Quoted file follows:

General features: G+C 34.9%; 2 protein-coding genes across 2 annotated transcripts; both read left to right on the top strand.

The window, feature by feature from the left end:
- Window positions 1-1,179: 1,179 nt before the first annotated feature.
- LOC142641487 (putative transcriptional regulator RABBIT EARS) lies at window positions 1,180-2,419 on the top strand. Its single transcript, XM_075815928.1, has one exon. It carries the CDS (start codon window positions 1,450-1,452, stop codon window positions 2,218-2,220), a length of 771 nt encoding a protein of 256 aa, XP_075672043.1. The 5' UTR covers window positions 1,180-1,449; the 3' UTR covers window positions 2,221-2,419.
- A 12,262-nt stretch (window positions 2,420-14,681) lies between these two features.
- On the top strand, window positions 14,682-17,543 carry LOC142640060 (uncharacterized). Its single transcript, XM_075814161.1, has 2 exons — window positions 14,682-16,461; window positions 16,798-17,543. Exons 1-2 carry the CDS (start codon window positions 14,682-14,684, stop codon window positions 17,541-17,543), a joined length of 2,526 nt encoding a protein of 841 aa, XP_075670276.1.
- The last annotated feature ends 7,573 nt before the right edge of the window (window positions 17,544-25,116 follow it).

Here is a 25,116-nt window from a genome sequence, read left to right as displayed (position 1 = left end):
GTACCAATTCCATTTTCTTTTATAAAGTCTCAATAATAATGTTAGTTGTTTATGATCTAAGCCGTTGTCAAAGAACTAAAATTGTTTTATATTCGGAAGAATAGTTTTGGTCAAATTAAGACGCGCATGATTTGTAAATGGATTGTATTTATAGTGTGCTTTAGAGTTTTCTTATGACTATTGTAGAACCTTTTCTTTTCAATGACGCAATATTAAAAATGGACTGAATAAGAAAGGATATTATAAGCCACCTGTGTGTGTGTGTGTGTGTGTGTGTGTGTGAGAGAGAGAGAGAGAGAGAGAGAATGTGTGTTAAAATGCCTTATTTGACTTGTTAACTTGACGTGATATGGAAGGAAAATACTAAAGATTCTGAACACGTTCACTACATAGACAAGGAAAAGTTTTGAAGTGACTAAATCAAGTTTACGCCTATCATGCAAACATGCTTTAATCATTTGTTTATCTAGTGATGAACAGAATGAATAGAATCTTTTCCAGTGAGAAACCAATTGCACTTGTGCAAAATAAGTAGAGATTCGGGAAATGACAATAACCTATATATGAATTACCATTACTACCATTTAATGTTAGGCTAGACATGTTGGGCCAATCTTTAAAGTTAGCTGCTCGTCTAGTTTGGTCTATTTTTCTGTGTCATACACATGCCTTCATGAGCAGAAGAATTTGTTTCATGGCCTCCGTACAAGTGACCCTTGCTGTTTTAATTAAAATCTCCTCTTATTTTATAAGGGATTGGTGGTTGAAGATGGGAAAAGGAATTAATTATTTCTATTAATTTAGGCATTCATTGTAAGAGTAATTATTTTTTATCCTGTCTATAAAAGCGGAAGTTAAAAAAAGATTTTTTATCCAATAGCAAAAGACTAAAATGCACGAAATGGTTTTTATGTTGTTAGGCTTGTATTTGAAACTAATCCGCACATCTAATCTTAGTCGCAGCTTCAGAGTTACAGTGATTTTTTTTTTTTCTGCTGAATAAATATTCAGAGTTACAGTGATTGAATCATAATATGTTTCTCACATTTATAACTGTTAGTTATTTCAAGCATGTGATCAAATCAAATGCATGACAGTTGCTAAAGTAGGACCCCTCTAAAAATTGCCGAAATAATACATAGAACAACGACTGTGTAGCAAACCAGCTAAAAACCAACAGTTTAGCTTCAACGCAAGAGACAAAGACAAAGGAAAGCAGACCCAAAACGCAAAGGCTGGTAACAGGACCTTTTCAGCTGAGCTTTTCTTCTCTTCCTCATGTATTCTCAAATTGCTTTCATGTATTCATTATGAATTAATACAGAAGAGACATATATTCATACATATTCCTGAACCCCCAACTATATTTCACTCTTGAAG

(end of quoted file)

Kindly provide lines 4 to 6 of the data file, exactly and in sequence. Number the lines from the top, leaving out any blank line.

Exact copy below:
- LOC142641487 (putative transcriptional regulator RABBIT EARS) lies at window positions 1,180-2,419 on the top strand. Its single transcript, XM_075815928.1, has one exon. It carries the CDS (start codon window positions 1,450-1,452, stop codon window positions 2,218-2,220), a length of 771 nt encoding a protein of 256 aa, XP_075672043.1. The 5' UTR covers window positions 1,180-1,449; the 3' UTR covers window positions 2,221-2,419.
- A 12,262-nt stretch (window positions 2,420-14,681) lies between these two features.
- On the top strand, window positions 14,682-17,543 carry LOC142640060 (uncharacterized). Its single transcript, XM_075814161.1, has 2 exons — window positions 14,682-16,461; window positions 16,798-17,543. Exons 1-2 carry the CDS (start codon window positions 14,682-14,684, stop codon window positions 17,541-17,543), a joined length of 2,526 nt encoding a protein of 841 aa, XP_075670276.1.